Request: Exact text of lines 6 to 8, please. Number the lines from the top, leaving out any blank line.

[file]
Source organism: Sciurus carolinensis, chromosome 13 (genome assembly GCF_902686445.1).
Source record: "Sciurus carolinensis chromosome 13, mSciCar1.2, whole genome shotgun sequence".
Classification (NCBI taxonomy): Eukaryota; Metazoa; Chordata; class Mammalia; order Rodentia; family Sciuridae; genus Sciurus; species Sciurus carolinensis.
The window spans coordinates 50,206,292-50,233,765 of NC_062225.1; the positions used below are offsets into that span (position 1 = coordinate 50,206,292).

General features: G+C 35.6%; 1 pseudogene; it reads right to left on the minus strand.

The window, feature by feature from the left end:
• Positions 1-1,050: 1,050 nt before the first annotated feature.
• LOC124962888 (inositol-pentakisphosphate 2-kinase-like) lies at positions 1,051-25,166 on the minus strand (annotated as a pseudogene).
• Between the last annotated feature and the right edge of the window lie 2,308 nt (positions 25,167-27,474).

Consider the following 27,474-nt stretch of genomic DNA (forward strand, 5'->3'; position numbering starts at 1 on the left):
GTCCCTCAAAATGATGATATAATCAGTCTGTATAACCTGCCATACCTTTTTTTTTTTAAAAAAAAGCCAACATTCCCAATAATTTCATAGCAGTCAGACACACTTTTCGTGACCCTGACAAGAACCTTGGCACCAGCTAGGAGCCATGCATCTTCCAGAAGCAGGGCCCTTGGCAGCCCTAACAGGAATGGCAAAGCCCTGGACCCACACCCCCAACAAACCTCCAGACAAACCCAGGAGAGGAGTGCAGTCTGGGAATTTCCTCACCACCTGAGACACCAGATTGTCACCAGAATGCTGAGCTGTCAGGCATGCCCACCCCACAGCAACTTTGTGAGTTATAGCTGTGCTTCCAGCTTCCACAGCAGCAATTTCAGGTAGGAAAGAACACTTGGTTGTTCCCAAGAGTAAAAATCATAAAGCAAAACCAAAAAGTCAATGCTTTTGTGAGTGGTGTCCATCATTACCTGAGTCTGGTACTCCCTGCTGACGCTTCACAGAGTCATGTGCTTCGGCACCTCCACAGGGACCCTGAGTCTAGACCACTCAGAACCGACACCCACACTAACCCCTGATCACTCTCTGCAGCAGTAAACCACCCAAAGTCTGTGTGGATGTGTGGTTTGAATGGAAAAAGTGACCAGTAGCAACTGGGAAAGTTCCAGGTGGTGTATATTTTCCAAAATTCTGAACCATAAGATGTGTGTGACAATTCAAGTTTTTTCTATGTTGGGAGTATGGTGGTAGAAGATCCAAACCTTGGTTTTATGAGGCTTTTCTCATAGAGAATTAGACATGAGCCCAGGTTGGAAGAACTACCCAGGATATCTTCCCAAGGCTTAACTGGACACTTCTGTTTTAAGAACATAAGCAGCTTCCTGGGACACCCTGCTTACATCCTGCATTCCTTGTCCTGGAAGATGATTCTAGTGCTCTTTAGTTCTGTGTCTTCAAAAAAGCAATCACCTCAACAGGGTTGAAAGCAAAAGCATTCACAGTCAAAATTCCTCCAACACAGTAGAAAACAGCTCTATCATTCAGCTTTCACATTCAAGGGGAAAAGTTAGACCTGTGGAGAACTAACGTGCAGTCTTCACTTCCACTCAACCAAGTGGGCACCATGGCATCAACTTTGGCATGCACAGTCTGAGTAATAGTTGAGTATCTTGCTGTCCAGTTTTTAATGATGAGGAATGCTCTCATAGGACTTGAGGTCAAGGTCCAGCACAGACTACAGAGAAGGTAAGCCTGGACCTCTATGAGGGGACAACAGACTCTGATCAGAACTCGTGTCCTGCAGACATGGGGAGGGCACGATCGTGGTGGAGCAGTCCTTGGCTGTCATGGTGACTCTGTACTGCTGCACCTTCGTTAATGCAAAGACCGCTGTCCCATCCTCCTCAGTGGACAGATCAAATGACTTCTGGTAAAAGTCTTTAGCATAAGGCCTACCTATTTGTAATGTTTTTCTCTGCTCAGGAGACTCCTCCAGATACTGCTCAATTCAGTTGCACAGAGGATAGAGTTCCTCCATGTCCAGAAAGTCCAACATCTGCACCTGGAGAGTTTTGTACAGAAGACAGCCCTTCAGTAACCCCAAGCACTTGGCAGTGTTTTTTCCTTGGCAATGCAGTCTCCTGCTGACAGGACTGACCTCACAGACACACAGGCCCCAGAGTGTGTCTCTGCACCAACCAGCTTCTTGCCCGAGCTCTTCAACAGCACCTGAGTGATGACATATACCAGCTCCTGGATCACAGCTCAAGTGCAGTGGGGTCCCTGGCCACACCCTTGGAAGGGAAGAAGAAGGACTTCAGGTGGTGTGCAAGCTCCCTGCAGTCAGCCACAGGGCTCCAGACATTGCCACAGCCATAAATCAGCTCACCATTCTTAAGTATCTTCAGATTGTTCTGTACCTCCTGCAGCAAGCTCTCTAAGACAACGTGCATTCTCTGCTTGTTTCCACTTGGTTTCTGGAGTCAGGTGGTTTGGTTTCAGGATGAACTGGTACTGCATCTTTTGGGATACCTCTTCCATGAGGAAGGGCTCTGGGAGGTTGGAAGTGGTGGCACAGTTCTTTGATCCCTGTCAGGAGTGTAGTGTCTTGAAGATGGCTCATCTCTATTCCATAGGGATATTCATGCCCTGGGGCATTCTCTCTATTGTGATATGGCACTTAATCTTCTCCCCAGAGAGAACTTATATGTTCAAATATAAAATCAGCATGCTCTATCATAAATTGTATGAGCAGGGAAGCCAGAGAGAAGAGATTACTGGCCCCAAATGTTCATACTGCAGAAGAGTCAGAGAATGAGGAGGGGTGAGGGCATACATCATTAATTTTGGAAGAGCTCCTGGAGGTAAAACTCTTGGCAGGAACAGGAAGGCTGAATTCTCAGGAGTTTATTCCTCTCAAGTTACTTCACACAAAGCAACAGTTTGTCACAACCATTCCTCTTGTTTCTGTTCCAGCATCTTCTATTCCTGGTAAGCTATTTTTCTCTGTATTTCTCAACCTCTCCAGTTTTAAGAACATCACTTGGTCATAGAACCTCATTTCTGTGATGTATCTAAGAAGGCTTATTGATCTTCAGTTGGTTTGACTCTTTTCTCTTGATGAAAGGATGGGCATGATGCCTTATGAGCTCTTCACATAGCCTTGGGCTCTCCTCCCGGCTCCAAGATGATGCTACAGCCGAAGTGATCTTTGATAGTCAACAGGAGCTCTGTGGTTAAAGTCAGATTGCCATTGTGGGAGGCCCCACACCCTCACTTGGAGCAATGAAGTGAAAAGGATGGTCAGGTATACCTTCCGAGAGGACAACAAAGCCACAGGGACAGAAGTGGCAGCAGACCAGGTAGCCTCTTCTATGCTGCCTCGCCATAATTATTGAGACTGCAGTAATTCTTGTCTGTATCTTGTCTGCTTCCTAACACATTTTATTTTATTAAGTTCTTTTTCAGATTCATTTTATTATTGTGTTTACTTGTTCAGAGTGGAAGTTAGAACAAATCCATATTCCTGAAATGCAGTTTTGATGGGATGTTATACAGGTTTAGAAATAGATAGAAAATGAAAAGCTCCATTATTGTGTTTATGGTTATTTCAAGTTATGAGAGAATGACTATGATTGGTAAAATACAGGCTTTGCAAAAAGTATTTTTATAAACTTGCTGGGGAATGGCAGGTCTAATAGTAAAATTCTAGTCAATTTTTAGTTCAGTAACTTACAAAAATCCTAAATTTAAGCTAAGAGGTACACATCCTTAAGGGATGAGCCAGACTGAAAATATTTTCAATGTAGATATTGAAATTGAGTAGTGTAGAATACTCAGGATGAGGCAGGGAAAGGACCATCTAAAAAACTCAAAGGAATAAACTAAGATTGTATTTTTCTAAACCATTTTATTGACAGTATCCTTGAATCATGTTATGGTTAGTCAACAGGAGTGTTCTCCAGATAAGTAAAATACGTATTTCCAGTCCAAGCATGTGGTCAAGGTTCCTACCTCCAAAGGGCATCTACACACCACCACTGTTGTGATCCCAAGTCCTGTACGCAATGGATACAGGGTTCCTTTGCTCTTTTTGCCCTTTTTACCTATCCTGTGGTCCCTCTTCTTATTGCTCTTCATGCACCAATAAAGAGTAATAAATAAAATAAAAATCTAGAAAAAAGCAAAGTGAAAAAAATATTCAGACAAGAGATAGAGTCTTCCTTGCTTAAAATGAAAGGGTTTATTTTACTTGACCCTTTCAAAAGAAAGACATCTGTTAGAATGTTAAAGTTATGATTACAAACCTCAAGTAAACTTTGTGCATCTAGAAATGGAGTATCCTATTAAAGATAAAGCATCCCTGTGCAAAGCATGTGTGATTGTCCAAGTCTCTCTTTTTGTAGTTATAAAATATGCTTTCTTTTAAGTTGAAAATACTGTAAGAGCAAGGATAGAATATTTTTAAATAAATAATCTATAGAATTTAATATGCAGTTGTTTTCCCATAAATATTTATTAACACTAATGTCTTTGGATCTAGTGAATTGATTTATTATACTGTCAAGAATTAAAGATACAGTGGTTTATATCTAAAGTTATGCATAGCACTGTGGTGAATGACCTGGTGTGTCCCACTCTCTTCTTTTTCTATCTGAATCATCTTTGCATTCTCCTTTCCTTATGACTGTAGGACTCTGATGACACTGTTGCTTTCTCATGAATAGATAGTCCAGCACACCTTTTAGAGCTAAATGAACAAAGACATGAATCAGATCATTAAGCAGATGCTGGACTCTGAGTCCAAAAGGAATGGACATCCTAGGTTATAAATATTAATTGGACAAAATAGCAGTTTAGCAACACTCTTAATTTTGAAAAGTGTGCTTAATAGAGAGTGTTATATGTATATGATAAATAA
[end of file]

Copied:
The window, feature by feature from the left end:
• Positions 1-1,050: 1,050 nt before the first annotated feature.
• LOC124962888 (inositol-pentakisphosphate 2-kinase-like) lies at positions 1,051-25,166 on the minus strand (annotated as a pseudogene).